By Samantha Pohl, NCJW Associate Director of Development
By Debbie Hoffmann, NCJW President
So what exactly is a Belief? For Oprah Winfrey, it is a landmark seven-night documentary series exploring beliefs around the world and humankind’s ongoing search for meaning and connection. Through storytelling and visual imagery “Belief’ illuminates the best of faith and spiritual practices around the world that she hopes will bind us together as human beings. She believes that all faithful people, no matter what belief system, are all asking the same big questions: Who am I? Why am I here, Is there something out there, greater than I am?
We all know that the world is divided particularly around spiritual and religious lines. Jewish people have experienced this for centuries. Oprah designed the series to create an atmosphere of understanding and compassion, to tear down these walls.
The best way for Oprah to kick-start the conversation was to invite religious and community leaders from across the country to a special screening and dinner at her estate in Montecito, California. I was there along with fellow board member, Claire Lipschultz and men and women of all faiths to take part in a dialogue that we all hope continues and gains traction.
We started the evening with the screening at a theater in Santa Barbara and then were bussed to her home, where we were wined and dined in sumptuous fashion. She could not have been a more gracious host, passionate about her guests, her purpose and most importantly about why we were there that evening.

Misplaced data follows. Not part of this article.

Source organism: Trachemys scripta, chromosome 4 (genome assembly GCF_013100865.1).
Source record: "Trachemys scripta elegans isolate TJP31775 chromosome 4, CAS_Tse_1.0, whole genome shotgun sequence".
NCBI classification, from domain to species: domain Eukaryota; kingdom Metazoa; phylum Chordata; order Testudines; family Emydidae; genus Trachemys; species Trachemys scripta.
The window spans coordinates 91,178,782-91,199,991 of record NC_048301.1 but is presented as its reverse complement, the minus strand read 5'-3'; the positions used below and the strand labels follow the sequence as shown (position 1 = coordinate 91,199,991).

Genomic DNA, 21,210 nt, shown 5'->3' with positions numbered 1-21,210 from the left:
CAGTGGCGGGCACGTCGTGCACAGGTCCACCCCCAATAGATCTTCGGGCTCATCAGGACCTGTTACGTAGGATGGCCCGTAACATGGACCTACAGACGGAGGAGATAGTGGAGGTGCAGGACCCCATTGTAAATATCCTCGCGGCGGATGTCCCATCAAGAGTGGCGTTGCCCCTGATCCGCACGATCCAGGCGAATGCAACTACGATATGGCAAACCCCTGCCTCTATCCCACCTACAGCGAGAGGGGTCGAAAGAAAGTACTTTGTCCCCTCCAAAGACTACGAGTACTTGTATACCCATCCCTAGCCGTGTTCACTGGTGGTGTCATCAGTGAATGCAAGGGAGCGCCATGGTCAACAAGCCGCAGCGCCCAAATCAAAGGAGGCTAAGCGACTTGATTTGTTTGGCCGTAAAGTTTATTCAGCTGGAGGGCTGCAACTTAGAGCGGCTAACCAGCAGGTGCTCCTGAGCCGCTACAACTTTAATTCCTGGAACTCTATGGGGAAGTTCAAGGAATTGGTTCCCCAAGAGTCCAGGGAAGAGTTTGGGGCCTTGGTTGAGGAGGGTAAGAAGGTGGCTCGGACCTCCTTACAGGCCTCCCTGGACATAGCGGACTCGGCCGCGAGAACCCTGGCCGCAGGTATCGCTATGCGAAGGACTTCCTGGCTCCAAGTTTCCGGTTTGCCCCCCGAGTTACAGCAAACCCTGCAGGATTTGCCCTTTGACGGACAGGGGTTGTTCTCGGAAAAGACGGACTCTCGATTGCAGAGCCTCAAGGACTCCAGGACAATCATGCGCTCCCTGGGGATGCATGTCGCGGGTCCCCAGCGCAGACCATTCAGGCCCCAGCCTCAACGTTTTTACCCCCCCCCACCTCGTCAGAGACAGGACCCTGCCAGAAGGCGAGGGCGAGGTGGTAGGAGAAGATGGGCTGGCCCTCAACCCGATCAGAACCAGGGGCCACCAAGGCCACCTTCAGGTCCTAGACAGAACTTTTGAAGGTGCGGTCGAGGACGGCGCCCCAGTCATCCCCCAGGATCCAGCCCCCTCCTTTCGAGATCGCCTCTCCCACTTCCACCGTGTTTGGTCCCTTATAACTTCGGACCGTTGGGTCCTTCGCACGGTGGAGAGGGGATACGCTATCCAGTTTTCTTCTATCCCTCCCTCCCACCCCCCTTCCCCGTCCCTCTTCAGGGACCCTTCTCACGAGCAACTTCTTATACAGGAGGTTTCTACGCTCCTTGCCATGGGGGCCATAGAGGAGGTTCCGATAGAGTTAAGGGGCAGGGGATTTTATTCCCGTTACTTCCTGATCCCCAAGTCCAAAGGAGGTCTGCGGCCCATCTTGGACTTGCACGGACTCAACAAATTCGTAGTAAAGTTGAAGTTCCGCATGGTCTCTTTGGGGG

Putting the glamour of the evening aside, I have found myself wondering, how does this relate to Judaism and how does this program relate to NCJW? Judaism has no dogma, no formal set of beliefs that one must hold to be a Jew. In fact, in Judaism actions are more important than beliefs, although there is certainly a place for belief in Judaism. Judaism focuses on relationships, between mankind and God and between people.
What Oprah is striving for mirrors what we have been doing for over 100 years. Our work reflects our Jewish values and our call to action by reaching out and helping people of all faiths. For me, that is what NCJW is all about, our call to action to improve the quality of life for all women, children and families by striving for social and economic justice.
By Lisa Crawford, Columbus Section President, NCJW
There will be a time in my lifetime when women will break through the paper ceiling. When I take out my wallet to pay for a Starbucks, I will see the face of a true woman pioneer on American currency. But, what will she be worth? Today, on average, a woman is paid only 78 cents compared to every dollar a man earns.